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Ex Jimmy Fallon Stage Manager Says He Was Subject To 'Witch Hunt' After Complaining About Discrimination Demotion

Jimmy Fallon Sex Discrimination Lawsuit

Mar. 11 2015, Published 7:31 a.m. ET

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Jimmy Fallon was "more comfortable taking directions from a woman," his ex-stage manager said in legal docs in his ongoing discrimination case against the NBC host.

As RadarOnline.com previously reported, former Late Night with Jimmy Fallon stage manager Paul Tarascio initially sued the comic in New York in 2010 for punitive damages and lost wages, claiming he'd been let go from the NBC chat-fest because of Fallon's preference to surround himself with women.

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Fallon's lawyers responded earlier this year, saying that the case should be dismissed because Tarascio was a substandard employee, with the final blow being an on-wire miscue during the comic's Mar. 8, 2010, telecast, in which he didn't send guest Chris Parnell to the stage in timely fashion.

Now, in a new twist in the ongoing legal affair, Tarascio said in a Feb. 27 filing that the Parnell incident was a flashpoint in a conspiracy among the show's higher-ups to can him and have him replaced with a woman.

Read the documents on RadarOnline.com

Tarascio said that when he initially spoke with the higher-ups that the host's preference to work with women -- after he was demoted from front stage manager to backstage manager -- he responded in saying that such a practice was discriminatory, and was told to not to rock the boat on the issue or face termination. This triggered the conspiracy against him, resulting in a back-and-forth of complaints about his job performance, meetings and trips to human resources.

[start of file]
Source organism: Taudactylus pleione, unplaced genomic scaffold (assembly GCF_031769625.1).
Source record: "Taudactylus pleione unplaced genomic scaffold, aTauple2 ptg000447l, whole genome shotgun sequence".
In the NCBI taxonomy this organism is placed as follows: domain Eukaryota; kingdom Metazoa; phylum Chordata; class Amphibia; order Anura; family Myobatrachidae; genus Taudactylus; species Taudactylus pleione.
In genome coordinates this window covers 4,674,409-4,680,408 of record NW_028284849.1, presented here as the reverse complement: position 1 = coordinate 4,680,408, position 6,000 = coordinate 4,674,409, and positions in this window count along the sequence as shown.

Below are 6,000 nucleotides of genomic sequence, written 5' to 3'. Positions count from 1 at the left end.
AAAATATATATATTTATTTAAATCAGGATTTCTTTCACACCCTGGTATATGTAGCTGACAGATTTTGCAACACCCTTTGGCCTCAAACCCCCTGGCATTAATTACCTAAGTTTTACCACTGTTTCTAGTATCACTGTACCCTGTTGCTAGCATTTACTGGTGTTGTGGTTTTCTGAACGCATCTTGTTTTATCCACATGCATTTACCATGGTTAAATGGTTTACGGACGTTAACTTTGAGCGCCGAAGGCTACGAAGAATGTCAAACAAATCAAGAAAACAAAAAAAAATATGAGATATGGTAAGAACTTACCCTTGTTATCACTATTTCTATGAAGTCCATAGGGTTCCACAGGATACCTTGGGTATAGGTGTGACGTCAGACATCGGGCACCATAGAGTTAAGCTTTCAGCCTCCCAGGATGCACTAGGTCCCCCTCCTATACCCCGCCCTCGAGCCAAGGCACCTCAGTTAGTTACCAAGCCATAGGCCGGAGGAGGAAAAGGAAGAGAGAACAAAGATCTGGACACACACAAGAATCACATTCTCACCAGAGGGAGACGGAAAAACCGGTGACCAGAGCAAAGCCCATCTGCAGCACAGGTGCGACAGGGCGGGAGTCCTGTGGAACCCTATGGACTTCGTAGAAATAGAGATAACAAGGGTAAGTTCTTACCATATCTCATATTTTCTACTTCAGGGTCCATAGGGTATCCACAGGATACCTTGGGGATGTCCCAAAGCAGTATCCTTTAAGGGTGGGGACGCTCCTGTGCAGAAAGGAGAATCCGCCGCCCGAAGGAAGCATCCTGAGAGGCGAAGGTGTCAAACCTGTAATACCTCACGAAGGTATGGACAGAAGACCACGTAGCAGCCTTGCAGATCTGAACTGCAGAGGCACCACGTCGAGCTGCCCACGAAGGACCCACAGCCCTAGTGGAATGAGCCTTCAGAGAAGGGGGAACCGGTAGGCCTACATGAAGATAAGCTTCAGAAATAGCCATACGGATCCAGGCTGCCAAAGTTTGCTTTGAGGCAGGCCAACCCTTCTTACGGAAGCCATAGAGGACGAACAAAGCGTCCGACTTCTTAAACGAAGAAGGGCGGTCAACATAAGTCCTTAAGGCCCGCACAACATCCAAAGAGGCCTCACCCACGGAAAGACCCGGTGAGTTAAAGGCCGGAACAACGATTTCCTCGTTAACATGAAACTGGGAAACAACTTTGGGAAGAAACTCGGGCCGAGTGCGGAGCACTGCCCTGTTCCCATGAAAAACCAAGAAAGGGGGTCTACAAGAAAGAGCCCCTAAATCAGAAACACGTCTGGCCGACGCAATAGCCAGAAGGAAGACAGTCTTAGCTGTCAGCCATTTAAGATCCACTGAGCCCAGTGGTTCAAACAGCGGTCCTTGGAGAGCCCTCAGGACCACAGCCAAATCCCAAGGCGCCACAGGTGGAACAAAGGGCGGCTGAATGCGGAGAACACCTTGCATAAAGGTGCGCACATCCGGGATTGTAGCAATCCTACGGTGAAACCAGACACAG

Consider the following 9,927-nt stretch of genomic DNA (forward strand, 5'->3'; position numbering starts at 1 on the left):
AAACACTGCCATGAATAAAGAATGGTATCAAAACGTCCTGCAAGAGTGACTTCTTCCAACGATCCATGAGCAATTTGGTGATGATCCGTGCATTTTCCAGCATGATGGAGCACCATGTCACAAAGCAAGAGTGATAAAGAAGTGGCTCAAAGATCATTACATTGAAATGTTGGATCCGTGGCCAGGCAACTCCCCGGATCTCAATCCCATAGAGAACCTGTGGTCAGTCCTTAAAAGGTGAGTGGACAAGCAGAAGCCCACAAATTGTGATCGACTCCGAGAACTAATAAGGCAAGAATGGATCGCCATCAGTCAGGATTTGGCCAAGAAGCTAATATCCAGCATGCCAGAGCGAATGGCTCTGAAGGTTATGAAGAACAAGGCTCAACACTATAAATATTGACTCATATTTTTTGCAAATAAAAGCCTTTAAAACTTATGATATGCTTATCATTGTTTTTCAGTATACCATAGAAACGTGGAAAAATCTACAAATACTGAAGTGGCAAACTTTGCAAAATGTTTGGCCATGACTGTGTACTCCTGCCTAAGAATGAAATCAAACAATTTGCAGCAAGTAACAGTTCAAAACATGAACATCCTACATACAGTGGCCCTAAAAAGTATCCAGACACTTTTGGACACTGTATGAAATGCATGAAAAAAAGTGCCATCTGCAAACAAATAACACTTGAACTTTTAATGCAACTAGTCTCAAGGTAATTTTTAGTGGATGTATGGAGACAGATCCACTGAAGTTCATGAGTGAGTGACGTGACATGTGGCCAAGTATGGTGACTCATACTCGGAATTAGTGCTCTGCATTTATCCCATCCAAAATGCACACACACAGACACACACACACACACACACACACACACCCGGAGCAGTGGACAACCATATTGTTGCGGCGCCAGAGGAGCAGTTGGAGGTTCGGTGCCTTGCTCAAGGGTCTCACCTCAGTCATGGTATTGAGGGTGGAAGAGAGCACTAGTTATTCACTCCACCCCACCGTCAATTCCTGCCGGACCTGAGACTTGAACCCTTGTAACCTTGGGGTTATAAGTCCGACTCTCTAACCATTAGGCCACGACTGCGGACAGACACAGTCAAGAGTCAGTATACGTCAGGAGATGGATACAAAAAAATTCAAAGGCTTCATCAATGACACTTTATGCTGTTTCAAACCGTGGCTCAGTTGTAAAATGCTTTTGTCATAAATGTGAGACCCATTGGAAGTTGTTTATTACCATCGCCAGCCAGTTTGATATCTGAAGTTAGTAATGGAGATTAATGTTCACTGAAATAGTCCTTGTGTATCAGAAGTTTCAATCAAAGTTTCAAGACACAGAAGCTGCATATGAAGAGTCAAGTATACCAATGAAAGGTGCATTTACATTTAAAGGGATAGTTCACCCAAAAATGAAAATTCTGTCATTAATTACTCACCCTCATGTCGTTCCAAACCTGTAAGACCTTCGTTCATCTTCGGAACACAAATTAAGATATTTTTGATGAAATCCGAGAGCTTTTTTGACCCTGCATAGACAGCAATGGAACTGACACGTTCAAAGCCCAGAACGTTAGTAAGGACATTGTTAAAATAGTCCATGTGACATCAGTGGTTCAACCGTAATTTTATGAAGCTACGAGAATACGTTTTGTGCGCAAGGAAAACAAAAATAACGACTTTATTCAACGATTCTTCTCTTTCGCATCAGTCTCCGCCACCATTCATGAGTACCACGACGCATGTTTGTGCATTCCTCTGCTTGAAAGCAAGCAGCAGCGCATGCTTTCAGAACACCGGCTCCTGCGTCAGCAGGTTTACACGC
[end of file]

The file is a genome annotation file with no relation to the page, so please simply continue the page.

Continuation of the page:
He said that in the specific incident that got him canned, the director ignored his plea to stall the segment, which caused the Parnell stage flub. Since the show was not airing live, the mistake could have been edited out, or re-shot, but it was kept as is to use as evidence in their "witch hunt" against him, Tarascio said.

Tarascio said that he was successful in the same position working for Conan O'Brien for 13 years, which was how he got his foot in the door with Fallon, and that the notion that his performance was lacking is an attempt to distract from the issue at hand.

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